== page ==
“Any amount of wild ducks are to be found in the neighbourhood of Dynes’ Point on the bay, and as soon as the ice breaks up, there will be more. The other day, Mr. Dynes shot twelve beauties in the marsh.”
Hamilton Spectator. March 3, 1876.
The spring migration of waterfowl was in full flight by March 21, 1876, and John Dynes, owner of a popular hotel and eating place on the beach strip was hunting in the marshy area at the mouth of Big Creek (now Red Hill Creek) not far from his place of business.
Even before the heavy snowfall of the last day or so, the road to Caledonia (Upper James/Highway #6 in the present day) was not a feasible way to commute in March, 1876 :
“Immediately before the late storm, a prominent butcher in this city sent two men with a span of horses and a light waggon to Caledonia, to fetch twenty lambs for the market. The roads were so bad that the horses -–an able team – were only able to draw the waggon one mile south of Ryckman’s Corners, when the men put up their horses and walked into Caledonia, driving the sheep back. The butcher alluded to says this is nothing to what the road to Caledonia will be at the breaking up.”
In the late winter of 1876, a species of bird was let loose in the Hamilton area for the first time:
“Some months ago, a number of English sparrows were introduced into Gore park in this city. They did very well, and the venture was so successful that more were imported, and last fall a handsome house was erected for them in the centre of the park. The winter has been most favorable to them, but since the late storm, sheaf of oats has been fastened to the Gore fence for them, and a bare spot cleared on the sidewalk, where they feed. The birds delight in the sheaf, and sit on it by hours picking at the grain. It is expected that several hundred of these birds will add to the interest of this park during the coming summer.”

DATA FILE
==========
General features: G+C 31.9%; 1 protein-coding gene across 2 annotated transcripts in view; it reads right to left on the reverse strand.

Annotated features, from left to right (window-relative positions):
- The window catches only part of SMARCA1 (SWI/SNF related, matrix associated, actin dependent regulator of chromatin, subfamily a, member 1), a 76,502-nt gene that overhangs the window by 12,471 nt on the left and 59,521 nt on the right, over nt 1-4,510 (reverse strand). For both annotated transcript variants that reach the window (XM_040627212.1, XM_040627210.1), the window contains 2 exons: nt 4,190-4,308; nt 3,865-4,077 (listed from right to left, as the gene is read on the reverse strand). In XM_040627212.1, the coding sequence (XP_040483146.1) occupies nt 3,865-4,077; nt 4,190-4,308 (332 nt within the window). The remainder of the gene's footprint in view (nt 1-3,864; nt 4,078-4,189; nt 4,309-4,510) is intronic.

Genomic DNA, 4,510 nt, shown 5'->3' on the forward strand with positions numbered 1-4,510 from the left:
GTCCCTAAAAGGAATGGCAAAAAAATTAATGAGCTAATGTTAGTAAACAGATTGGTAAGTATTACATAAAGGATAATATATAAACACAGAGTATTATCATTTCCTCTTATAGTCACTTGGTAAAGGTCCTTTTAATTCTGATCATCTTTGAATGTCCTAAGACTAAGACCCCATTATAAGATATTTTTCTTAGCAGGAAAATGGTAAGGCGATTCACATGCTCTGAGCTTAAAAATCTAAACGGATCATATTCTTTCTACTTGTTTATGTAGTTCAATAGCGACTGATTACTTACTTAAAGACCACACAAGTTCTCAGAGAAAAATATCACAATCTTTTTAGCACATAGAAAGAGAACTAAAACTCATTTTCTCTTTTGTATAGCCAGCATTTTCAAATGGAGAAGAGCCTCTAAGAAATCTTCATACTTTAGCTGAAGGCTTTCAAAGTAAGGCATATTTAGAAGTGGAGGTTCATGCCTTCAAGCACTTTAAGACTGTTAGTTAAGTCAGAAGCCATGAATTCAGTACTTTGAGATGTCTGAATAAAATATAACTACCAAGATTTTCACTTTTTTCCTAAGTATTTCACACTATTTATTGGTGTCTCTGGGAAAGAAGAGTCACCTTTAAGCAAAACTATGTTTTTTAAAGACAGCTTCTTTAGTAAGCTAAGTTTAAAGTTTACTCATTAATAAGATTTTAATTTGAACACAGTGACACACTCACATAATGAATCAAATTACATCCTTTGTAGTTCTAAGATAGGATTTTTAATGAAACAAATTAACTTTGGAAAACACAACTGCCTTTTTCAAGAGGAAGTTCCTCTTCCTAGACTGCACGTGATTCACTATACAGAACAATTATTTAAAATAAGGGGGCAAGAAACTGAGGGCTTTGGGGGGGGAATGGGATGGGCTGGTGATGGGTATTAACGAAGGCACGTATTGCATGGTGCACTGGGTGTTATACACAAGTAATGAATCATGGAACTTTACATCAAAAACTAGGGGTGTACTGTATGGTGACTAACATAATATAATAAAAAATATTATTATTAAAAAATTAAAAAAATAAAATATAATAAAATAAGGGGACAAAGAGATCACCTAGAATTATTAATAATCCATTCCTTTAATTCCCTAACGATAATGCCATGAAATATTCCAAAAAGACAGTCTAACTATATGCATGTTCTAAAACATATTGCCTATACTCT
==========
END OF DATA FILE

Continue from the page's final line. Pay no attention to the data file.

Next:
The Lady came from Brantford and she certainly made an impact in Hamilton after her arrival as described in the following Spectator account of her adventures :
“Yesterday afternoon there arrived in this city a lady from Brantford, who wore long curls, a black dress and a very meek expression. During her rambles through the town she fell in with a painter here, well known, perhaps, to most of our citizens, being afflicted with bandy legs and curly grey hair. They met on the street, and it was a matter of love at first sight, and after exchanging compliments, they went to have a drink. We do justice to the painter, who is a simple youth, though grey headed, he discovered that the lady was a sister-in-law of the Police Magistrate of Brantford, and gallantly offered himself as her escort. As the evening grew late, he invited her to go with him to a first class hotel, and about nine o’clock they called at the lady’s entrance of one of our best hotels. The night watchman let them in, and seeing the gentleman’s grey locks imagined that it was all right, showed them to the parlour, and got them a room. The lady shortly afterwards came down to the office and signed their names on the register as Mr. and Mrs. Derby, Brantford, ordering at the same time a dollar’s worth of porter. The effect of the porter was to make them very drunk, and in the midst of their hilarity, they commenced to jump round the room, howling like a couple of Mohawks. The proprietor of the hotel, hearing the racket, ordered them out, but they refused. He then called a policeman and had them arrested. This morning they were brought before the Police Magistrate and fined $2 each. The woman gave her name as Margaret Flannigan, but, of course, that was a “nom de plume.” She has been in this city before, and got into trouble by getting cabmen to drive her round the city and then beating them out of their pay. Her little game was badly spoiled this morning, however, and she was sent down to the cells. She is well connected throughout the country, has a good education, and is a person of ladylike appearance.”